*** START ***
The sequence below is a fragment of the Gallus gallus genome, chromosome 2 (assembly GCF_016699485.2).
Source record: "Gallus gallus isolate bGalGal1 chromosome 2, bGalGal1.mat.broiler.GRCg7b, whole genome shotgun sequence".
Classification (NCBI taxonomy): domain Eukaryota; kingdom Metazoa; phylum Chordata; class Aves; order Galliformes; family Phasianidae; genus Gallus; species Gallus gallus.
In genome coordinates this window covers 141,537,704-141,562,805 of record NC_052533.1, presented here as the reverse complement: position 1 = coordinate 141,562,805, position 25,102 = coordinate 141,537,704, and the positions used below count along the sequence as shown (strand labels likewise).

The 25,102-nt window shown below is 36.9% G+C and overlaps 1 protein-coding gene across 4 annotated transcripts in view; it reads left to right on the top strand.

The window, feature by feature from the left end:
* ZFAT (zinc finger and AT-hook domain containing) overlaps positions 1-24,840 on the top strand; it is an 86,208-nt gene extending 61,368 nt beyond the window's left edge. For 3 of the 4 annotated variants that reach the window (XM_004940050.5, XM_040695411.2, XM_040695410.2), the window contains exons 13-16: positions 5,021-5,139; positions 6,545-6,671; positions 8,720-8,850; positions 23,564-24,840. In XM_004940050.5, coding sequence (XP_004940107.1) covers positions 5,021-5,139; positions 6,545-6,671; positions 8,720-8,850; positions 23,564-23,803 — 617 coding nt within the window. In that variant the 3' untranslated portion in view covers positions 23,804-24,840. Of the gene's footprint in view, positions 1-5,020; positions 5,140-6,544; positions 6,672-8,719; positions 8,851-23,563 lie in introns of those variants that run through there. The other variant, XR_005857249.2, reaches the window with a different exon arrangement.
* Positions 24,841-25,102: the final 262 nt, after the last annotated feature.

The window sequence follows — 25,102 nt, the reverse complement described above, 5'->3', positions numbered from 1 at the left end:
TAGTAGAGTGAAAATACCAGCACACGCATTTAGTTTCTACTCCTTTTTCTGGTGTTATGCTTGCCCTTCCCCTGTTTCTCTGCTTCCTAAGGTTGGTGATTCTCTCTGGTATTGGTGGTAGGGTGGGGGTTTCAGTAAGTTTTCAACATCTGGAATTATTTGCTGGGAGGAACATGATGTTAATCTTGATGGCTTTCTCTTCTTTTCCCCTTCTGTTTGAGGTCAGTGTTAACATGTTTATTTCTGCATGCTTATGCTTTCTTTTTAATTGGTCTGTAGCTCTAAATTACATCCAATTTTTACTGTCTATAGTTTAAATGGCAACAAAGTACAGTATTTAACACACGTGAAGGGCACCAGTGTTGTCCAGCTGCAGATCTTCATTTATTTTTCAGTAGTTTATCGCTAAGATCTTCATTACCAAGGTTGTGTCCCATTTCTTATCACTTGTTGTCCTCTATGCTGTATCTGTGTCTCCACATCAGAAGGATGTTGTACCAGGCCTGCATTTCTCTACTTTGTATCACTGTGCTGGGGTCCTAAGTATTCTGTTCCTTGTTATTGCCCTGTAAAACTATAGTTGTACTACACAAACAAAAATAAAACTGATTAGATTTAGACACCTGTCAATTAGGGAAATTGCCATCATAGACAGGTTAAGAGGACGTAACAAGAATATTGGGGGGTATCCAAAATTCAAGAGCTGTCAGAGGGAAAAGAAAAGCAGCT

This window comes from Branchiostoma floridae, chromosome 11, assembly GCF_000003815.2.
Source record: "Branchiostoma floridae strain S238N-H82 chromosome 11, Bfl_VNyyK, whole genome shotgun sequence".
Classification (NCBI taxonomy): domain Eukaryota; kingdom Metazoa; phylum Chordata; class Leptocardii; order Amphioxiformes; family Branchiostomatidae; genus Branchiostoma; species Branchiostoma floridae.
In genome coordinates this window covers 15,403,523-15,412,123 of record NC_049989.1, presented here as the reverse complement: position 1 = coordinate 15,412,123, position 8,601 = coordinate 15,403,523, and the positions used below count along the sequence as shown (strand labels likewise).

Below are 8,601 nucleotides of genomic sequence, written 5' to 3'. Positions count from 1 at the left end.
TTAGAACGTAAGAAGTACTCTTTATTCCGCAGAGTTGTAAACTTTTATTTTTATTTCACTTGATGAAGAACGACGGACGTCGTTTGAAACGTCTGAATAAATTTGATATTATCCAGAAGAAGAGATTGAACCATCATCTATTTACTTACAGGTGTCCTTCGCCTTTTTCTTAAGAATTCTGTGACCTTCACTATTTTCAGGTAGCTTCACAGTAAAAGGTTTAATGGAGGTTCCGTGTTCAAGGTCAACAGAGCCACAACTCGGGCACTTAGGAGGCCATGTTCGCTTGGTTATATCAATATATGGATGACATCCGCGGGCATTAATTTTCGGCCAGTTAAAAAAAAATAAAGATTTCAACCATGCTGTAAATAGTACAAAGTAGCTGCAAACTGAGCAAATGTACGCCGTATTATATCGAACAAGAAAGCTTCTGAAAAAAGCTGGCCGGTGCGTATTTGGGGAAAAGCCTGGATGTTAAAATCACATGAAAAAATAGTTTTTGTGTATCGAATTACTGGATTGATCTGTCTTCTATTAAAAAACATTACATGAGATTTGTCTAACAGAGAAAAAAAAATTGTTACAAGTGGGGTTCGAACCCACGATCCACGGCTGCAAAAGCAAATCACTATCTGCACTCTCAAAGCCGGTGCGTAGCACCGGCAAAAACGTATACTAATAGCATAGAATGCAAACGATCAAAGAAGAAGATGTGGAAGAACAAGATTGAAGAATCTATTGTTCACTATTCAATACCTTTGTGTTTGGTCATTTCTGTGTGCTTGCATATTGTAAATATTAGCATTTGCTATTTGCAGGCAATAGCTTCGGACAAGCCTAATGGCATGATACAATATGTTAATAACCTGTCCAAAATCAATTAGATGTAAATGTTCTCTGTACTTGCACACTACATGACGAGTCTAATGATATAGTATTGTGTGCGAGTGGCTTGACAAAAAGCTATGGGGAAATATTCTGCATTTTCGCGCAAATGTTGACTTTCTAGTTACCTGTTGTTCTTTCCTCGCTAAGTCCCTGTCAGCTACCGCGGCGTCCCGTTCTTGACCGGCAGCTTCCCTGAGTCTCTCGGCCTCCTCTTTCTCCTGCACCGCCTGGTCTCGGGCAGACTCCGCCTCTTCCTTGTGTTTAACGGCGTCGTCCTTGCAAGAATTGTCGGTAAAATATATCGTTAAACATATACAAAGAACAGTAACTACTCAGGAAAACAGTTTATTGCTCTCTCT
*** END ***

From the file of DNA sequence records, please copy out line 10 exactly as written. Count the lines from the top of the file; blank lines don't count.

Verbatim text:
TAGTAGAGTGAAAATACCAGCACACGCATTTAGTTTCTACTCCTTTTTCTGGTGTTATGCTTGCCCTTCCCCTGTTTCTCTGCTTCCTAAGGTTGGTGATTCTCTCTGGTATTGGTGGTAGGGTGGGGGTTTCAGTAAGTTTTCAACATCTGGAATTATTTGCTGGGAGGAACATGATGTTAATCTTGATGGCTTTCTCTTCTTTTCCCCTTCTGTTTGAGGTCAGTGTTAACATGTTTATTTCTGCATGCTTATGCTTTCTTTTTAATTGGTCTGTAGCTCTAAATTACATCCAATTTTTACTGTCTATAGTTTAAATGGCAACAAAGTACAGTATTTAACACACGTGAAGGGCACCAGTGTTGTCCAGCTGCAGATCTTCATTTATTTTTCAGTAGTTTATCGCTAAGATCTTCATTACCAAGGTTGTGTCCCATTTCTTATCACTTGTTGTCCTCTATGCTGTATCTGTGTCTCCACATCAGAAGGATGTTGTACCAGGCCTGCATTTCTCTACTTTGTATCACTGTGCTGGGGTCCTAAGTATTCTGTTCCTTGTTATTGCCCTGTAAAACTATAGTTGTACTACACAAACAAAAATAAAACTGATTAGATTTAGACACCTGTCAATTAGGGAAATTGCCATCATAGACAGGTTAAGAGGACGTAACAAGAATATTGGGGGGTATCCAAAATTCAAGAGCTGTCAGAGGGAAAAGAAAAGCAGCT